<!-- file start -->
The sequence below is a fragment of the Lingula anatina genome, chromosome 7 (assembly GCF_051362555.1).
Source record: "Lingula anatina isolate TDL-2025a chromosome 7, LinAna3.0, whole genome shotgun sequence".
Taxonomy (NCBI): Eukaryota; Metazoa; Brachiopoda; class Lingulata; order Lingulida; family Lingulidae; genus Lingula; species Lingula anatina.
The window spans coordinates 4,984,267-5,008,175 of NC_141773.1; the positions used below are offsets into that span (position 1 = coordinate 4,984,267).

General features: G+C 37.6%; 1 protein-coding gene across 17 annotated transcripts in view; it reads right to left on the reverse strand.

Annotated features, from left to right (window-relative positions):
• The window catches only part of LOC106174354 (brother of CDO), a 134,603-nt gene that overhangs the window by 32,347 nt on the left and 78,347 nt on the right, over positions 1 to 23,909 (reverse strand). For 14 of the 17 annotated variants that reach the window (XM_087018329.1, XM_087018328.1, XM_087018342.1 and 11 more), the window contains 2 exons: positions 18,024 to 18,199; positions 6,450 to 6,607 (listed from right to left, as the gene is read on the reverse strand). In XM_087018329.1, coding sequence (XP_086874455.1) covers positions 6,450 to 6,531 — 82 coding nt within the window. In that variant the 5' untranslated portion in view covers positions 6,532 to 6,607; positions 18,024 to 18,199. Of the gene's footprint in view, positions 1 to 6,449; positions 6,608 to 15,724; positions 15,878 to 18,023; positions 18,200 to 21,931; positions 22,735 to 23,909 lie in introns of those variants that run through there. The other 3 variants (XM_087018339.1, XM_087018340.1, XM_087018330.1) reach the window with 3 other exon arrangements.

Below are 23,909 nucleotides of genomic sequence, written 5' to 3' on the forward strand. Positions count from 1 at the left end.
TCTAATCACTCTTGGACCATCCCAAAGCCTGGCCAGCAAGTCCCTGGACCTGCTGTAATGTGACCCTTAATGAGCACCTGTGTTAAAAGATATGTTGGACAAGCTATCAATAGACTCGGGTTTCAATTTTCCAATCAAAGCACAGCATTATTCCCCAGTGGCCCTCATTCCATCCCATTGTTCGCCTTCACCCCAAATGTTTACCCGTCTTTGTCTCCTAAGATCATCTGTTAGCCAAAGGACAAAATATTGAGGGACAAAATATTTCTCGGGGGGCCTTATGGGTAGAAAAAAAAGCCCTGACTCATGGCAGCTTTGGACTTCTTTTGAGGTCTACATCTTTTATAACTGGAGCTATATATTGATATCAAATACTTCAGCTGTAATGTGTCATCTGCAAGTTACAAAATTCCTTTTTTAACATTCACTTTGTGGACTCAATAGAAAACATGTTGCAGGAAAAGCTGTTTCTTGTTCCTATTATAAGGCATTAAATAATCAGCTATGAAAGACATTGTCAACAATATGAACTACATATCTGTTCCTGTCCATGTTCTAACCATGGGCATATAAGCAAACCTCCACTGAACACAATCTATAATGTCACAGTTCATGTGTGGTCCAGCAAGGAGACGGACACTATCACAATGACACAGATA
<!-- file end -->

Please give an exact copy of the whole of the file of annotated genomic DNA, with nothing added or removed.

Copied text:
The sequence below is a fragment of the Lingula anatina genome, chromosome 7 (assembly GCF_051362555.1).
Source record: "Lingula anatina isolate TDL-2025a chromosome 7, LinAna3.0, whole genome shotgun sequence".
Taxonomy (NCBI): Eukaryota; Metazoa; Brachiopoda; class Lingulata; order Lingulida; family Lingulidae; genus Lingula; species Lingula anatina.
The window spans coordinates 4,984,267-5,008,175 of NC_141773.1; the positions used below are offsets into that span (position 1 = coordinate 4,984,267).

General features: G+C 37.6%; 1 protein-coding gene across 17 annotated transcripts in view; it reads right to left on the reverse strand.

Annotated features, from left to right (window-relative positions):
• The window catches only part of LOC106174354 (brother of CDO), a 134,603-nt gene that overhangs the window by 32,347 nt on the left and 78,347 nt on the right, over positions 1 to 23,909 (reverse strand). For 14 of the 17 annotated variants that reach the window (XM_087018329.1, XM_087018328.1, XM_087018342.1 and 11 more), the window contains 2 exons: positions 18,024 to 18,199; positions 6,450 to 6,607 (listed from right to left, as the gene is read on the reverse strand). In XM_087018329.1, coding sequence (XP_086874455.1) covers positions 6,450 to 6,531 — 82 coding nt within the window. In that variant the 5' untranslated portion in view covers positions 6,532 to 6,607; positions 18,024 to 18,199. Of the gene's footprint in view, positions 1 to 6,449; positions 6,608 to 15,724; positions 15,878 to 18,023; positions 18,200 to 21,931; positions 22,735 to 23,909 lie in introns of those variants that run through there. The other 3 variants (XM_087018339.1, XM_087018340.1, XM_087018330.1) reach the window with 3 other exon arrangements.

Below are 23,909 nucleotides of genomic sequence, written 5' to 3' on the forward strand. Positions count from 1 at the left end.
TCTAATCACTCTTGGACCATCCCAAAGCCTGGCCAGCAAGTCCCTGGACCTGCTGTAATGTGACCCTTAATGAGCACCTGTGTTAAAAGATATGTTGGACAAGCTATCAATAGACTCGGGTTTCAATTTTCCAATCAAAGCACAGCATTATTCCCCAGTGGCCCTCATTCCATCCCATTGTTCGCCTTCACCCCAAATGTTTACCCGTCTTTGTCTCCTAAGATCATCTGTTAGCCAAAGGACAAAATATTGAGGGACAAAATATTTCTCGGGGGGCCTTATGGGTAGAAAAAAAAGCCCTGACTCATGGCAGCTTTGGACTTCTTTTGAGGTCTACATCTTTTATAACTGGAGCTATATATTGATATCAAATACTTCAGCTGTAATGTGTCATCTGCAAGTTACAAAATTCCTTTTTTAACATTCACTTTGTGGACTCAATAGAAAACATGTTGCAGGAAAAGCTGTTTCTTGTTCCTATTATAAGGCATTAAATAATCAGCTATGAAAGACATTGTCAACAATATGAACTACATATCTGTTCCTGTCCATGTTCTAACCATGGGCATATAAGCAAACCTCCACTGAACACAATCTATAATGTCACAGTTCATGTGTGGTCCAGCAAGGAGACGGACACTATCACAATGACACAGATA